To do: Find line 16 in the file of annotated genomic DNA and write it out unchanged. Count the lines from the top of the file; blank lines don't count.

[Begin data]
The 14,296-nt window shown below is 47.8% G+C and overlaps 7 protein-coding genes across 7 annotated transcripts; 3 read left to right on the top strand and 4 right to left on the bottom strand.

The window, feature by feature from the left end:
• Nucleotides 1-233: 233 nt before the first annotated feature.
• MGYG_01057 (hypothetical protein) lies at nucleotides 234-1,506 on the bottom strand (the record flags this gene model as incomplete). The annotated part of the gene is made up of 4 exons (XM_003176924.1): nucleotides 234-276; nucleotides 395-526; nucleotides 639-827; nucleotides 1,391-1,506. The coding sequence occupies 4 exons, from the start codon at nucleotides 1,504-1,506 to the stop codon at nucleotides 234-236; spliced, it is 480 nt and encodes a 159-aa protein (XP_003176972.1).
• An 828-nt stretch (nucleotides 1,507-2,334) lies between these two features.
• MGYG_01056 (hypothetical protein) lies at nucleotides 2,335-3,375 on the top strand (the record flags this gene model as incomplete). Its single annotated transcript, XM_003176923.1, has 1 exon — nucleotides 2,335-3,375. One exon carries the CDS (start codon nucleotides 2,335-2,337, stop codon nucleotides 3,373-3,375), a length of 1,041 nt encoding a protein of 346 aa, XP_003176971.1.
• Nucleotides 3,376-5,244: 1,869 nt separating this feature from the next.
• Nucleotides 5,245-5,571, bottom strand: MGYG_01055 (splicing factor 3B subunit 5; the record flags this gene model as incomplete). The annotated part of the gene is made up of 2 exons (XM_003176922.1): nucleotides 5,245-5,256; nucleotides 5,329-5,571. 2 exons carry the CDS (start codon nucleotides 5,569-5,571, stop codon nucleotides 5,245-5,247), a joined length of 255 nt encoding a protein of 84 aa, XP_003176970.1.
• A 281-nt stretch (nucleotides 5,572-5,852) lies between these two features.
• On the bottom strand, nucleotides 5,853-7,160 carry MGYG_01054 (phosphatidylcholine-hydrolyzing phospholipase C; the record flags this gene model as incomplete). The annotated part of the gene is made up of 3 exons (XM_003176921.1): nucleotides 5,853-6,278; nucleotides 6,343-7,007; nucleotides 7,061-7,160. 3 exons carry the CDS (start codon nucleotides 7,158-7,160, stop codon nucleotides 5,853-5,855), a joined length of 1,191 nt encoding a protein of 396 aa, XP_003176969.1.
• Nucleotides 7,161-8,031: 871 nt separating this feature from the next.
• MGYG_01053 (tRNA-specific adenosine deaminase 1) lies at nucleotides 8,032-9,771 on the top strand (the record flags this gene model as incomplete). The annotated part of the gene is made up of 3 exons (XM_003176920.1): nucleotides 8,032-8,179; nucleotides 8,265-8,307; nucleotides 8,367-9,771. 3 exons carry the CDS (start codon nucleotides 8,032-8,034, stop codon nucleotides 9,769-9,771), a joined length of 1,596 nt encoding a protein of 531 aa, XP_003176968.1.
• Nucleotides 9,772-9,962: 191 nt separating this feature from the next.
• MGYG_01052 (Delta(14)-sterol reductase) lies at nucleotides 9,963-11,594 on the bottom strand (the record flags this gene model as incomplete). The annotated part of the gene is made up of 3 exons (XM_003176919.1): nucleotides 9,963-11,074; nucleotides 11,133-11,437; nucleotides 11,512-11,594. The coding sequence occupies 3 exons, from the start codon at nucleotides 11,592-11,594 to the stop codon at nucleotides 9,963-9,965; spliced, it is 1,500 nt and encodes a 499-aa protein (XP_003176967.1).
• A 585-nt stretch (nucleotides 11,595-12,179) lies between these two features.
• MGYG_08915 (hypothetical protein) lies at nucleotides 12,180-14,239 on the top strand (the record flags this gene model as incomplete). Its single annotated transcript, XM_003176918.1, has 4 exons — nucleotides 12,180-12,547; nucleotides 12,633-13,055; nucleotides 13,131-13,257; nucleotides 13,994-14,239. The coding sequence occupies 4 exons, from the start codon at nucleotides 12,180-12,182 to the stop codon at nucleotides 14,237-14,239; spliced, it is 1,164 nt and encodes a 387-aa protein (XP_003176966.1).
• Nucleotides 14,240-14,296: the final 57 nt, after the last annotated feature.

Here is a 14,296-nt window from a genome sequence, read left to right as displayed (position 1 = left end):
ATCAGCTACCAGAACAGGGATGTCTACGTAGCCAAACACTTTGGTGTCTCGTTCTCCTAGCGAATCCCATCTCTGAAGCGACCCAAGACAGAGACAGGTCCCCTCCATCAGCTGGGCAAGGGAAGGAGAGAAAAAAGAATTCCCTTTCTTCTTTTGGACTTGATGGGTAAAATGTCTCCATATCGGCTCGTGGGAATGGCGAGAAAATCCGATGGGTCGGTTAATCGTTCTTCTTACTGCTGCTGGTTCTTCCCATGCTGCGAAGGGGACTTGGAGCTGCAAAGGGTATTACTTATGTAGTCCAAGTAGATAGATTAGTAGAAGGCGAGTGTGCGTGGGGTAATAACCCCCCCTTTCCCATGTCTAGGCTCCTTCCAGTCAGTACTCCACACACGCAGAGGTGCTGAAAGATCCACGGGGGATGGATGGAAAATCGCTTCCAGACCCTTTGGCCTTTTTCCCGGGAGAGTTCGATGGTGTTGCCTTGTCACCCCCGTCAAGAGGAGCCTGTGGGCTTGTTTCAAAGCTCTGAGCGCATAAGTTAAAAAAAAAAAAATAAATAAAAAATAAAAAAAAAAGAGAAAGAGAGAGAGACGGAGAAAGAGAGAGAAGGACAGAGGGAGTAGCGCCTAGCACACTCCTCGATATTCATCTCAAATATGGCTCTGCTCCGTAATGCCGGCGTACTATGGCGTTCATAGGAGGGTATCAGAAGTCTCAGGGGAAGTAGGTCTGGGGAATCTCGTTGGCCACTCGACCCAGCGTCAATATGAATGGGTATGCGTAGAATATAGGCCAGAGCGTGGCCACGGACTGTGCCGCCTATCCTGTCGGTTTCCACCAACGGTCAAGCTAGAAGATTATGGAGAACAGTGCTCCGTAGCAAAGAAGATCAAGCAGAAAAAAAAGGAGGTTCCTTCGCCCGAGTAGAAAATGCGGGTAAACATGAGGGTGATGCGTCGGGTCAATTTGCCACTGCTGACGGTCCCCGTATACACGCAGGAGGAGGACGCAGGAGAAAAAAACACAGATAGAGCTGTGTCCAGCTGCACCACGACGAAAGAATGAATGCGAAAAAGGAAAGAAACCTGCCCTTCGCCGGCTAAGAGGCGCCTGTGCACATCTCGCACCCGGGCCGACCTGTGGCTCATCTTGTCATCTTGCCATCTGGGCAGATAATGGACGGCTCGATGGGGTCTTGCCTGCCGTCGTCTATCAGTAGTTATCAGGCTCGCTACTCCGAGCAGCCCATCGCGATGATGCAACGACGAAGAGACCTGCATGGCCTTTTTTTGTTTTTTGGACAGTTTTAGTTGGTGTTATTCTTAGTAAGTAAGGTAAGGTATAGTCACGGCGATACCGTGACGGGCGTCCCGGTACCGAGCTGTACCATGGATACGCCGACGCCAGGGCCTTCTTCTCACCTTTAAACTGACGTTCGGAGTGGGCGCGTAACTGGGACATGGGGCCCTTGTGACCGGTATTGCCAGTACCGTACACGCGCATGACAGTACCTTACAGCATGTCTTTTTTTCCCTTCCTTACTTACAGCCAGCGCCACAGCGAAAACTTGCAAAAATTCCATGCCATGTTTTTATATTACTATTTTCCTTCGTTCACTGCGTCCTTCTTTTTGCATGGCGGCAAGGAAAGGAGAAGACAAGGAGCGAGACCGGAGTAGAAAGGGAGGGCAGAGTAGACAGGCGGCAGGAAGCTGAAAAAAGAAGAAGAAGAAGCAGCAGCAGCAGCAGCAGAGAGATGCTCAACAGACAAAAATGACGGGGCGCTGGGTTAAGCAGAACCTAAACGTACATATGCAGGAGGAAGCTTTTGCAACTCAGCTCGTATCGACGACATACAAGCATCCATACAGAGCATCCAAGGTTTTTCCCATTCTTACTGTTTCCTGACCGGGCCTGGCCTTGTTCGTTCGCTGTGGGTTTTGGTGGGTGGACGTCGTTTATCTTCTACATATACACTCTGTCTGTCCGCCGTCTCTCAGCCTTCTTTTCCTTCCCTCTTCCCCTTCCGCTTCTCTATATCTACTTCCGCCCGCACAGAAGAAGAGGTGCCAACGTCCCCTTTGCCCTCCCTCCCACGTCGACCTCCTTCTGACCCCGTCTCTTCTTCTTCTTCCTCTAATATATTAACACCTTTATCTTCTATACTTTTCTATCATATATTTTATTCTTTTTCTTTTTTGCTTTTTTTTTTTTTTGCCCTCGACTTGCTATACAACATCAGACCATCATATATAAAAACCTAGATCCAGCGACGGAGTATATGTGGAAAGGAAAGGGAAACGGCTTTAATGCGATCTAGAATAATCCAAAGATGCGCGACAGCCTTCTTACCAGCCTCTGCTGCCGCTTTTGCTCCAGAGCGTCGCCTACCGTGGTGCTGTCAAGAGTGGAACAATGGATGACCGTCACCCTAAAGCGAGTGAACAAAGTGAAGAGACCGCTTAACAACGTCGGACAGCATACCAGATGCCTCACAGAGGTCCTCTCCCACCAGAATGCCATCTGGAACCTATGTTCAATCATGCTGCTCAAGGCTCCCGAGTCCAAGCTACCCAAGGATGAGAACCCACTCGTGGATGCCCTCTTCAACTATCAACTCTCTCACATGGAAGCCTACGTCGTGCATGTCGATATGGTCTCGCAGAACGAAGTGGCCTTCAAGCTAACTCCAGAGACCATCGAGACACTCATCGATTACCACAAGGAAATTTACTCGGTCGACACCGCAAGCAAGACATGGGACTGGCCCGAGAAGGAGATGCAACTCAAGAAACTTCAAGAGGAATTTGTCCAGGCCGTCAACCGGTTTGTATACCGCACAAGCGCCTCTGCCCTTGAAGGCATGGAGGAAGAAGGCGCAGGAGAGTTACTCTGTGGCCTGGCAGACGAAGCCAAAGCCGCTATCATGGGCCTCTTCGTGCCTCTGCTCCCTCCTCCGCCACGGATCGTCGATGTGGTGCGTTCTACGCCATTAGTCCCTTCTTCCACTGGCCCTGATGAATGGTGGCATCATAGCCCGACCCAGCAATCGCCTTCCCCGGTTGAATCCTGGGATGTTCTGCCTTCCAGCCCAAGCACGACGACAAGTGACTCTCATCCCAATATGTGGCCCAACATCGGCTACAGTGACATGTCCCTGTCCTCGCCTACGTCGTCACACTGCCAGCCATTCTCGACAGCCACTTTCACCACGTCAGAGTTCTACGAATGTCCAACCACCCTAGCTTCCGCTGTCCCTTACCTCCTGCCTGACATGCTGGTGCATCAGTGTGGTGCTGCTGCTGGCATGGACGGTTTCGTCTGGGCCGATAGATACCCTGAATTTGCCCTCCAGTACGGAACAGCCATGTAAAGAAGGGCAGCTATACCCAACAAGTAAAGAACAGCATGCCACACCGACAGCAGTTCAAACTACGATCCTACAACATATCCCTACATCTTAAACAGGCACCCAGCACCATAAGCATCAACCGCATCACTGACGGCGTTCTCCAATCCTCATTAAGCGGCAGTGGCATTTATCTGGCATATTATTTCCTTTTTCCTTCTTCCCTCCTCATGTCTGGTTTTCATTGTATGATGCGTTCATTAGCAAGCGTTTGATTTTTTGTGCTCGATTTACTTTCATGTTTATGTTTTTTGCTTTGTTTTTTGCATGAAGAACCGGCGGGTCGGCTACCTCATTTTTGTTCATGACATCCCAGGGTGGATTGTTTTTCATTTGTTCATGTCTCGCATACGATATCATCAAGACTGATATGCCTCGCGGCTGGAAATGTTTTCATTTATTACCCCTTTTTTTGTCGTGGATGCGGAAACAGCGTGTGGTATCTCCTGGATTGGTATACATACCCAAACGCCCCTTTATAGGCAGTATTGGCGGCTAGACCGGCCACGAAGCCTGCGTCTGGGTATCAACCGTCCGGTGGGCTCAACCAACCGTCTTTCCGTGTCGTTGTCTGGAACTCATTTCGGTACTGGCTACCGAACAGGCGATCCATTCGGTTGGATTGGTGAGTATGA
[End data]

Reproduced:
• MGYG_08915 (hypothetical protein) lies at nucleotides 12,180-14,239 on the top strand (the record flags this gene model as incomplete). Its single annotated transcript, XM_003176918.1, has 4 exons — nucleotides 12,180-12,547; nucleotides 12,633-13,055; nucleotides 13,131-13,257; nucleotides 13,994-14,239. The coding sequence occupies 4 exons, from the start codon at nucleotides 12,180-12,182 to the stop codon at nucleotides 14,237-14,239; spliced, it is 1,164 nt and encodes a 387-aa protein (XP_003176966.1).